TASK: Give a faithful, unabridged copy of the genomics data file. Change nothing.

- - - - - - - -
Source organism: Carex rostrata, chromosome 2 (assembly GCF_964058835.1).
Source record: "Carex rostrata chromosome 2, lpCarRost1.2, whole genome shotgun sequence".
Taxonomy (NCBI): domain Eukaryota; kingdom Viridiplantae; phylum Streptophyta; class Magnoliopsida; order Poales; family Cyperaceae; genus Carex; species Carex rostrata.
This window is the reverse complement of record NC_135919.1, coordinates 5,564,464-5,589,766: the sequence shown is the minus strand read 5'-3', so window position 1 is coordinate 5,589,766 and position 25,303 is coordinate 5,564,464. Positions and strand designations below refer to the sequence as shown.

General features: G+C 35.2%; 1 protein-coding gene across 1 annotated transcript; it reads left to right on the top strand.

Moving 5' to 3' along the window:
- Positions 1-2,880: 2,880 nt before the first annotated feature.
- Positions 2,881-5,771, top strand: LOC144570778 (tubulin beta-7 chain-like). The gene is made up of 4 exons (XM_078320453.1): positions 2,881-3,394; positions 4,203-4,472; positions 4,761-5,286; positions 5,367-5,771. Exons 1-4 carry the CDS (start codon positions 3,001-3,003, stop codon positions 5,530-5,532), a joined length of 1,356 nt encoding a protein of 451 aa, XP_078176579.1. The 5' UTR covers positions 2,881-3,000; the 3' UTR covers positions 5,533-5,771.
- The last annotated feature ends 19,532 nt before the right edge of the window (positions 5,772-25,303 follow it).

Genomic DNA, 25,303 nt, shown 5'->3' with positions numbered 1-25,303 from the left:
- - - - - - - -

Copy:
Source organism: Carex rostrata, chromosome 2 (assembly GCF_964058835.1).
Source record: "Carex rostrata chromosome 2, lpCarRost1.2, whole genome shotgun sequence".
Taxonomy (NCBI): domain Eukaryota; kingdom Viridiplantae; phylum Streptophyta; class Magnoliopsida; order Poales; family Cyperaceae; genus Carex; species Carex rostrata.
This window is the reverse complement of record NC_135919.1, coordinates 5,564,464-5,589,766: the sequence shown is the minus strand read 5'-3', so window position 1 is coordinate 5,589,766 and position 25,303 is coordinate 5,564,464. Positions and strand designations below refer to the sequence as shown.

General features: G+C 35.2%; 1 protein-coding gene across 1 annotated transcript; it reads left to right on the top strand.

Moving 5' to 3' along the window:
- Positions 1-2,880: 2,880 nt before the first annotated feature.
- Positions 2,881-5,771, top strand: LOC144570778 (tubulin beta-7 chain-like). The gene is made up of 4 exons (XM_078320453.1): positions 2,881-3,394; positions 4,203-4,472; positions 4,761-5,286; positions 5,367-5,771. Exons 1-4 carry the CDS (start codon positions 3,001-3,003, stop codon positions 5,530-5,532), a joined length of 1,356 nt encoding a protein of 451 aa, XP_078176579.1. The 5' UTR covers positions 2,881-3,000; the 3' UTR covers positions 5,533-5,771.
- The last annotated feature ends 19,532 nt before the right edge of the window (positions 5,772-25,303 follow it).

Genomic DNA, 25,303 nt, shown 5'->3' with positions numbered 1-25,303 from the left: